General Hood reported the loss of the army of Tennessee at 4,500. The loss of Schofield’s army numbered 2,326 killed, wounded and missing. Of this number, 1,104 were captured by the Confederates, about 600 of them by Brown and Cleburne from the enemy’s line in advance of his intrenchments.
Gen. J. D. Cox says the Federal loss in killed was “trifling everywhere but near the center,” the point assailed by Cleburne and Brown. No report with list of casualties was ever made, and no data exist for the ascertainment of the actual losses of these two divisions, but it must have been 40 per cent in killed, wounded and missing. In Quarles’ Tennessee brigade of Stewart’s corps, the loss was just as great, and the death rate in Stewart’s and Cheatham’s corps was out of the usual proportion. It was great enough to make Tennessee a land of mourning.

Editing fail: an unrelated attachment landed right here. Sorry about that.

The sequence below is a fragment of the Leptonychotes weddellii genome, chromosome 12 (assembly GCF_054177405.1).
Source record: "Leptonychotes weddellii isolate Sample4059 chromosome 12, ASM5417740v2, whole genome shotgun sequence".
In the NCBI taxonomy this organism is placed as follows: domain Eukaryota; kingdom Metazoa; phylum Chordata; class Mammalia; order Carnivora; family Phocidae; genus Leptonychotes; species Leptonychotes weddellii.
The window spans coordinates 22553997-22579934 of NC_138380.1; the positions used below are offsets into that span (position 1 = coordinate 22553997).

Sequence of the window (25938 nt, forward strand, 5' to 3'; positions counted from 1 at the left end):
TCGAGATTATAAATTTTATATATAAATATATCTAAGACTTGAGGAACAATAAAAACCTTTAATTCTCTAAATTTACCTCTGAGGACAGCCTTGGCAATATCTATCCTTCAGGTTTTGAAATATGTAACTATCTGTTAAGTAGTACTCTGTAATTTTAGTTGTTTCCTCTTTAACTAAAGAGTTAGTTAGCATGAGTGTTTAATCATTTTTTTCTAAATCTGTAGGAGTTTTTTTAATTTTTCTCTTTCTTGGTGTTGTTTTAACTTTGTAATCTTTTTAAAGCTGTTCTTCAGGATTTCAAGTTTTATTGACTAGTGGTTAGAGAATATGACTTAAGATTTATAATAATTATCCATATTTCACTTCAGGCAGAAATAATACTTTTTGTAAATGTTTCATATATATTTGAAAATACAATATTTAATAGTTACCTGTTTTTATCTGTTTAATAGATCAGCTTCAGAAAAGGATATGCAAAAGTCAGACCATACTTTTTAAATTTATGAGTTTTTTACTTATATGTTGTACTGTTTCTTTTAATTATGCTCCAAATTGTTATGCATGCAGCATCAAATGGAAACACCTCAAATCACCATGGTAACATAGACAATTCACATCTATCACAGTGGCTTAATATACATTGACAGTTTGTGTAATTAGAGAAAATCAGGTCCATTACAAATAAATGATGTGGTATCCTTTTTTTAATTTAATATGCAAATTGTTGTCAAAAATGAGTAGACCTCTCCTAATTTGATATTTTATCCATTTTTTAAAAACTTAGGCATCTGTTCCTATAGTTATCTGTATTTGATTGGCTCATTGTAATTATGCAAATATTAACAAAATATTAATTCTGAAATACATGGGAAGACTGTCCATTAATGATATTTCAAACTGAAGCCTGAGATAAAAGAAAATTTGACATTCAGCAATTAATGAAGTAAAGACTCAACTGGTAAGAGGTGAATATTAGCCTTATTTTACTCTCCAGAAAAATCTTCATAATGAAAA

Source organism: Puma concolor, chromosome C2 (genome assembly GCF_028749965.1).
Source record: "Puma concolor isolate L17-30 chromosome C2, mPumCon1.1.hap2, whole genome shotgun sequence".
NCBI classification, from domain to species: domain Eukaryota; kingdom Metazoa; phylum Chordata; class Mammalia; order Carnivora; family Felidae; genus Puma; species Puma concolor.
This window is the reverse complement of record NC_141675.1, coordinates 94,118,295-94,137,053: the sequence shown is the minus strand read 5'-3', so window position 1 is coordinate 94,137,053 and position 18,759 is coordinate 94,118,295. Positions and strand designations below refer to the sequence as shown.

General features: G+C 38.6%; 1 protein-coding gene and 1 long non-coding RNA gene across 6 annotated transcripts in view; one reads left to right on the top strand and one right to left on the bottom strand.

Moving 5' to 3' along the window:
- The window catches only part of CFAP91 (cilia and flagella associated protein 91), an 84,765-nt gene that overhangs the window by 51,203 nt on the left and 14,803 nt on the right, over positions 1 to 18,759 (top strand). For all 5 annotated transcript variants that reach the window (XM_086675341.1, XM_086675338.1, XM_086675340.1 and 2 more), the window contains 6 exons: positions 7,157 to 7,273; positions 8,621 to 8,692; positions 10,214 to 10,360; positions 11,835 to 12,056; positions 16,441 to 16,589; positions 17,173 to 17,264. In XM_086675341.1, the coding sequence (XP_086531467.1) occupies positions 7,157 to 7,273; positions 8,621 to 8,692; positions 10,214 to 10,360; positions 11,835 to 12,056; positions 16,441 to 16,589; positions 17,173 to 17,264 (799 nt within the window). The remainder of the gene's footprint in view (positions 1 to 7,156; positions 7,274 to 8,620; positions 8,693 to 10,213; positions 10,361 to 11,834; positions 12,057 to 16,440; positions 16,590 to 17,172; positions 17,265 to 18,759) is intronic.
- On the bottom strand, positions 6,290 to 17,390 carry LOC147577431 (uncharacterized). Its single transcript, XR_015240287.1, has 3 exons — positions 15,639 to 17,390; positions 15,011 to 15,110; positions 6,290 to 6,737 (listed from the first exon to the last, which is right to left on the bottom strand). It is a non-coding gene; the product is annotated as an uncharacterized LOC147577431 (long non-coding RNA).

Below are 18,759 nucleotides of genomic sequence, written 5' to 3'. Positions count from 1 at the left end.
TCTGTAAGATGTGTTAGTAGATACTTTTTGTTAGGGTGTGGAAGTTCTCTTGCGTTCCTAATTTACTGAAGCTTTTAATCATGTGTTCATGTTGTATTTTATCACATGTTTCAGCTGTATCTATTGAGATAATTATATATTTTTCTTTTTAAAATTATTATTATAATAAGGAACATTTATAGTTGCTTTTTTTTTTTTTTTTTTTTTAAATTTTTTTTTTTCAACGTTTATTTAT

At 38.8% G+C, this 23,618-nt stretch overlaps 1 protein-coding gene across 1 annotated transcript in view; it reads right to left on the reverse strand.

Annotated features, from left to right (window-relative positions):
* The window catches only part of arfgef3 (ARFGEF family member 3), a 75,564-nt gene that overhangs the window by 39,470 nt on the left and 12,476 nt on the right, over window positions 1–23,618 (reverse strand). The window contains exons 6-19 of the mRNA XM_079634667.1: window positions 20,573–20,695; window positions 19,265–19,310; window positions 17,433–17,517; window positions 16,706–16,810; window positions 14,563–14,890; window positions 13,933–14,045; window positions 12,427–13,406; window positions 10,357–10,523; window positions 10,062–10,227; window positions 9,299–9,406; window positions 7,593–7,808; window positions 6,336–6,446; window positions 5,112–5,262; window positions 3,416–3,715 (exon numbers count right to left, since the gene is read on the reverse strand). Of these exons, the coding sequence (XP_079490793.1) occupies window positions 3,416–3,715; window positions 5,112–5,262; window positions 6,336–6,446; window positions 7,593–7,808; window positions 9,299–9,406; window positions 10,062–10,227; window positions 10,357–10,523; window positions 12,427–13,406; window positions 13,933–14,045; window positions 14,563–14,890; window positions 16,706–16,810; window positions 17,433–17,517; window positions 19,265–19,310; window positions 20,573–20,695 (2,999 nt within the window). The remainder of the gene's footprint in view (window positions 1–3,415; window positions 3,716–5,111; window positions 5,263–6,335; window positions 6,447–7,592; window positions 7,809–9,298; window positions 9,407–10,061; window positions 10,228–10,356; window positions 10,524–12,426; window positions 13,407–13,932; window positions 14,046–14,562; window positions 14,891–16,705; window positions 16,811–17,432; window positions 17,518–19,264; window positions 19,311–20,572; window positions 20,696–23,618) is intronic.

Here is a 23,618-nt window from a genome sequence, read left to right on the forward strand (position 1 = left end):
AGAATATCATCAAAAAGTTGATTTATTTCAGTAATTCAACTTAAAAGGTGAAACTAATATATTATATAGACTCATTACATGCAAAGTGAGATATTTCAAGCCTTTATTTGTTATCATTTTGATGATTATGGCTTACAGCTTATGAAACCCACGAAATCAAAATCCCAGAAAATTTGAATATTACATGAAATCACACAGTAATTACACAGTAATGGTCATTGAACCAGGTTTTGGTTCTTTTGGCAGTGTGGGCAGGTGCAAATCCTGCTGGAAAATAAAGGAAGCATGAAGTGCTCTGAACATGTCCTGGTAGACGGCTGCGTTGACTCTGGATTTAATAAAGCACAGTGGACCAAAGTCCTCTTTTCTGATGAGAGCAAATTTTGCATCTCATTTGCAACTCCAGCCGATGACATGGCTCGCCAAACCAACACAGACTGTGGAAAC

The attacks of the Confederates were repeated at intervals until dark, and on part of the line until 9 o’clock. At midnight the Federal forces were withdrawn and marched to Nashville.
After our dead comrades were buried and the wounded of both armies provided for, the army of Tennessee moved forward to the front of Nashville, where on the 2d of December a line of battle was formed and intrenchments provided. Smith’s brigade of Cleburne’s division came up, and Ector’s brigade of Stewart’s corps rejoined the army, which was now 23,053 strong, opposed to an army under Gen. George H. Thomas of more than three times that number.
Source: Confederate Military History Volume 8:
Tennessee Chapter X